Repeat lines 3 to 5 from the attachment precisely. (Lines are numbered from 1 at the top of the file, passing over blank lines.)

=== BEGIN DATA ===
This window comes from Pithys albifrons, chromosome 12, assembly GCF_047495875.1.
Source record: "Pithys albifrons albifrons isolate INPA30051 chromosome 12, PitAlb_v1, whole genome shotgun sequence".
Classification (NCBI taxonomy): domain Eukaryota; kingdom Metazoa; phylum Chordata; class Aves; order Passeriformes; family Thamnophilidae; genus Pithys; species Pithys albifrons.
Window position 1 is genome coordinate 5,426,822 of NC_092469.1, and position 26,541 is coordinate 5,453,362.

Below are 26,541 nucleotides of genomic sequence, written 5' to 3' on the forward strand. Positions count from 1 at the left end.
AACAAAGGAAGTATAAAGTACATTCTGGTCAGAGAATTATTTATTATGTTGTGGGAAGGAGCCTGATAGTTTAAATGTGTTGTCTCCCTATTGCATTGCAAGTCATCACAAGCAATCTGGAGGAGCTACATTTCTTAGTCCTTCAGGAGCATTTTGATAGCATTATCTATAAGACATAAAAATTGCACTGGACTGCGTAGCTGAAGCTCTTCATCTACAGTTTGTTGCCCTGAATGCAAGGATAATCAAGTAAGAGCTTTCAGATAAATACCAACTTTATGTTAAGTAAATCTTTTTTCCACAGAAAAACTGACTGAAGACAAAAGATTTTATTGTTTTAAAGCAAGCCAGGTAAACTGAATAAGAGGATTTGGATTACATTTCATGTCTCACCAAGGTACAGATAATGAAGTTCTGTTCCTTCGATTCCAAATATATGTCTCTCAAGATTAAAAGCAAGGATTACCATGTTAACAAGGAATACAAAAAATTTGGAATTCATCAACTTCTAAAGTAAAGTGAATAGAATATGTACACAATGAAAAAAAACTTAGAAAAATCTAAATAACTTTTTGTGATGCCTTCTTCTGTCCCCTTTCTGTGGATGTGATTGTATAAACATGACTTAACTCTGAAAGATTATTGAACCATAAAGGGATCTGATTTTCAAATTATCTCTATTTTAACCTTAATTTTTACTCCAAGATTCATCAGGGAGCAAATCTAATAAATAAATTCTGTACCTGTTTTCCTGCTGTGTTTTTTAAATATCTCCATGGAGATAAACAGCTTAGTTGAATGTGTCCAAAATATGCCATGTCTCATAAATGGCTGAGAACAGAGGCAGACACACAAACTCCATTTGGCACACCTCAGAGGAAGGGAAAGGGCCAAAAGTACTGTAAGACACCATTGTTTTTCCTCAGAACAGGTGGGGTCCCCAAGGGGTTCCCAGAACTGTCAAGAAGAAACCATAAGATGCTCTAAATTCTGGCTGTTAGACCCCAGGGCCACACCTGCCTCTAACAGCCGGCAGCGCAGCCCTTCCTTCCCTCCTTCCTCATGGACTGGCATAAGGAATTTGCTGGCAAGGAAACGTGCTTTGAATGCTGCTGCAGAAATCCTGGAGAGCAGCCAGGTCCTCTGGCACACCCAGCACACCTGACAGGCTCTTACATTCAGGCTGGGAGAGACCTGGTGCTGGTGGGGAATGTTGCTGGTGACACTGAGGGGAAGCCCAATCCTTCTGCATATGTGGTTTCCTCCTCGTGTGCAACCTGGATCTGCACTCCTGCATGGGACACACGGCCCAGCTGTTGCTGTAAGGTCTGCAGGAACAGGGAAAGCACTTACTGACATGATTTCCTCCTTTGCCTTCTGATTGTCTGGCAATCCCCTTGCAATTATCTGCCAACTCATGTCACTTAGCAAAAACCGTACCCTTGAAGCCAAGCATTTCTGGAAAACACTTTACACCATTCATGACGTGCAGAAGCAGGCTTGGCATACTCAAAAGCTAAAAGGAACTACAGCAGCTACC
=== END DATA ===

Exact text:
Classification (NCBI taxonomy): domain Eukaryota; kingdom Metazoa; phylum Chordata; class Aves; order Passeriformes; family Thamnophilidae; genus Pithys; species Pithys albifrons.
Window position 1 is genome coordinate 5,426,822 of NC_092469.1, and position 26,541 is coordinate 5,453,362.

Below are 26,541 nucleotides of genomic sequence, written 5' to 3' on the forward strand. Positions count from 1 at the left end.